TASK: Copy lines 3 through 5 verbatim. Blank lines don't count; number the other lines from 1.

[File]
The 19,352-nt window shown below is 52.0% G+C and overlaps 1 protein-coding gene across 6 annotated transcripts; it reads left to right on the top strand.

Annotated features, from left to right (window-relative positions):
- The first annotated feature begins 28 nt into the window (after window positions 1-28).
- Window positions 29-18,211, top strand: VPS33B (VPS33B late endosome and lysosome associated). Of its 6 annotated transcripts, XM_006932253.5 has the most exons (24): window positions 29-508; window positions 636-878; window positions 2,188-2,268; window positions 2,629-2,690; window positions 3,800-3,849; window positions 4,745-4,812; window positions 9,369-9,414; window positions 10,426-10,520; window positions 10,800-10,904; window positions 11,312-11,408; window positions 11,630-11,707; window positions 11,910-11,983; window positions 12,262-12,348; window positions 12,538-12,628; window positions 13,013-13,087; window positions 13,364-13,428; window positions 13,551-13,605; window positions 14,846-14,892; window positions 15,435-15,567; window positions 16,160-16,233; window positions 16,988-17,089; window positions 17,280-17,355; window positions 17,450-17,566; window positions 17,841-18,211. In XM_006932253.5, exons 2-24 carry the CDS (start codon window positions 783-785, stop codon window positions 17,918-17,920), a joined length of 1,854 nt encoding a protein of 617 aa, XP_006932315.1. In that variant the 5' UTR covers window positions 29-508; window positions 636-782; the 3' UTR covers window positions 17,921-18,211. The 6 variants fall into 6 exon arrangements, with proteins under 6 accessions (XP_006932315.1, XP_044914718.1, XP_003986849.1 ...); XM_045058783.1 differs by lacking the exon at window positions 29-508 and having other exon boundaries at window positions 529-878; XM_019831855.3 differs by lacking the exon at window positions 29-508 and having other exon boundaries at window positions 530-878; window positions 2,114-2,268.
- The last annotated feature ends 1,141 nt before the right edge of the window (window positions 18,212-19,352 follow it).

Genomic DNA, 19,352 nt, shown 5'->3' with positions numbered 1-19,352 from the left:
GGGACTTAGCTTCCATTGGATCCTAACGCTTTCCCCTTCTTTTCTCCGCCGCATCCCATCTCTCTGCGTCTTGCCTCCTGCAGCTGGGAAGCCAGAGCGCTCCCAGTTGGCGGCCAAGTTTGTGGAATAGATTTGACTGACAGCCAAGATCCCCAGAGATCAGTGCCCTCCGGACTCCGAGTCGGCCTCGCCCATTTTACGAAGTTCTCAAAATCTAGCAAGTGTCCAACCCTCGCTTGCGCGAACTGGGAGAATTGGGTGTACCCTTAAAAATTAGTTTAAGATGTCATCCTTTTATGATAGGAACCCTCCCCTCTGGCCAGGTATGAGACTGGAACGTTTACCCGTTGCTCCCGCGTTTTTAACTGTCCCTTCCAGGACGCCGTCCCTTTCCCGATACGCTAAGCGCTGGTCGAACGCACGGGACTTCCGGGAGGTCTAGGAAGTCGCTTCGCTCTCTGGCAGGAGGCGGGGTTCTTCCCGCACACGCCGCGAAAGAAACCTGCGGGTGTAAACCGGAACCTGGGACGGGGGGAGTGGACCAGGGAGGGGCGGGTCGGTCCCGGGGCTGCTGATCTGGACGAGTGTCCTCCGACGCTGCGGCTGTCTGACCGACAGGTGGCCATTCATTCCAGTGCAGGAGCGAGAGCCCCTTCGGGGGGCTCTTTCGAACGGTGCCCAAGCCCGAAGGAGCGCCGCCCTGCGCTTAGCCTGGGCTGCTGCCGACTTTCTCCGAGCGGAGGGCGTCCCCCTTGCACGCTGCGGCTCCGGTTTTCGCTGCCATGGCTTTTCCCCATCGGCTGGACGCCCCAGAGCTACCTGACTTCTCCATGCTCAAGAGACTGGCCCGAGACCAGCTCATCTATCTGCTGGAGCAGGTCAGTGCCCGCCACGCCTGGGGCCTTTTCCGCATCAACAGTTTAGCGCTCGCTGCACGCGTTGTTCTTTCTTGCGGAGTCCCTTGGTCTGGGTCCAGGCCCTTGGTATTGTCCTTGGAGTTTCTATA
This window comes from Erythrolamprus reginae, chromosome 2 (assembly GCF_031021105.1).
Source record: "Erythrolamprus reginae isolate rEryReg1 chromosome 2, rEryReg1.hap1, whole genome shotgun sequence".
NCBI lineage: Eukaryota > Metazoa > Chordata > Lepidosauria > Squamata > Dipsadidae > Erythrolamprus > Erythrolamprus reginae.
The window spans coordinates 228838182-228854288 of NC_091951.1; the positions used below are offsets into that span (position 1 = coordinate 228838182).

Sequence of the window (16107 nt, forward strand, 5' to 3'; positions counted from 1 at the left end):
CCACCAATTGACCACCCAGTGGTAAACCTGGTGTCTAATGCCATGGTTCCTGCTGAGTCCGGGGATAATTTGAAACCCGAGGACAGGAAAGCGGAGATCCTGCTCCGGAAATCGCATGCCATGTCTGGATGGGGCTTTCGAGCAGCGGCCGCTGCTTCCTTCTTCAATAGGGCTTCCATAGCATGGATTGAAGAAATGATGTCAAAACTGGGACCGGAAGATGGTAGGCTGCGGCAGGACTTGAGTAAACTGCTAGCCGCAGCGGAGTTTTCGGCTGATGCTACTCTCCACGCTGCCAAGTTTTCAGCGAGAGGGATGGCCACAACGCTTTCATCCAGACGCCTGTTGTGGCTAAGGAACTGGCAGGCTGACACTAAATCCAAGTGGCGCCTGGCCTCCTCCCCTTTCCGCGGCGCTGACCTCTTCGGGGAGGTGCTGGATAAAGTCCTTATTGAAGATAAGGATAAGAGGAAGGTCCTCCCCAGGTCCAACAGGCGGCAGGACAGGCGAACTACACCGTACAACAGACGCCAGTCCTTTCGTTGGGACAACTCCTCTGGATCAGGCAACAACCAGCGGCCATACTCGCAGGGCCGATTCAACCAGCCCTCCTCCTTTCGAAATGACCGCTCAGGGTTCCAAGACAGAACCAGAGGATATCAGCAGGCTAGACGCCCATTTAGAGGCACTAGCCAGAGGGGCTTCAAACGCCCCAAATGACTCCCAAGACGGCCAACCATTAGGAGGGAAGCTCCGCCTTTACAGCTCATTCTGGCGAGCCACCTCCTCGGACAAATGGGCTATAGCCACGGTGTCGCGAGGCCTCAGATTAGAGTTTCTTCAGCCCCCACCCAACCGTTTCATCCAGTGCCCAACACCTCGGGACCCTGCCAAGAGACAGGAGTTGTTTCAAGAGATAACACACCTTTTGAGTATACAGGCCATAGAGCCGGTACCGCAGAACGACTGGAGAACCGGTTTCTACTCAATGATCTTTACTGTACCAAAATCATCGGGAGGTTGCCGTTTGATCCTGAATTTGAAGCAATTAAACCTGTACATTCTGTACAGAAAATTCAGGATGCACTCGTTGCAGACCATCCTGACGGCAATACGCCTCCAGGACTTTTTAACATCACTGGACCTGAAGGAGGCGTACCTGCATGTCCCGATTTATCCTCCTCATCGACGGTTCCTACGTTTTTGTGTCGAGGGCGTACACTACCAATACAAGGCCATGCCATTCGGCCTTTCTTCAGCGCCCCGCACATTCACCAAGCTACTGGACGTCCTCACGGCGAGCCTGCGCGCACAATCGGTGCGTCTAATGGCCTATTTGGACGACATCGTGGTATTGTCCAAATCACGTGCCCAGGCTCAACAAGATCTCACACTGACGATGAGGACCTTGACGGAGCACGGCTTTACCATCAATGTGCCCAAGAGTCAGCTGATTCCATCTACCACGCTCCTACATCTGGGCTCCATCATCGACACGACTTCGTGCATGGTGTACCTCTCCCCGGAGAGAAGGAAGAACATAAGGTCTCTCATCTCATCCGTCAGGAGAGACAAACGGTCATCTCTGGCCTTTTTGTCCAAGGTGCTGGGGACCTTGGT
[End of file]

- The first annotated feature begins 28 nt into the window (after window positions 1-28).
- Window positions 29-18,211, top strand: VPS33B (VPS33B late endosome and lysosome associated). Of its 6 annotated transcripts, XM_006932253.5 has the most exons (24): window positions 29-508; window positions 636-878; window positions 2,188-2,268; window positions 2,629-2,690; window positions 3,800-3,849; window positions 4,745-4,812; window positions 9,369-9,414; window positions 10,426-10,520; window positions 10,800-10,904; window positions 11,312-11,408; window positions 11,630-11,707; window positions 11,910-11,983; window positions 12,262-12,348; window positions 12,538-12,628; window positions 13,013-13,087; window positions 13,364-13,428; window positions 13,551-13,605; window positions 14,846-14,892; window positions 15,435-15,567; window positions 16,160-16,233; window positions 16,988-17,089; window positions 17,280-17,355; window positions 17,450-17,566; window positions 17,841-18,211. In XM_006932253.5, exons 2-24 carry the CDS (start codon window positions 783-785, stop codon window positions 17,918-17,920), a joined length of 1,854 nt encoding a protein of 617 aa, XP_006932315.1. In that variant the 5' UTR covers window positions 29-508; window positions 636-782; the 3' UTR covers window positions 17,921-18,211. The 6 variants fall into 6 exon arrangements, with proteins under 6 accessions (XP_006932315.1, XP_044914718.1, XP_003986849.1 ...); XM_045058783.1 differs by lacking the exon at window positions 29-508 and having other exon boundaries at window positions 529-878; XM_019831855.3 differs by lacking the exon at window positions 29-508 and having other exon boundaries at window positions 530-878; window positions 2,114-2,268.
- The last annotated feature ends 1,141 nt before the right edge of the window (window positions 18,212-19,352 follow it).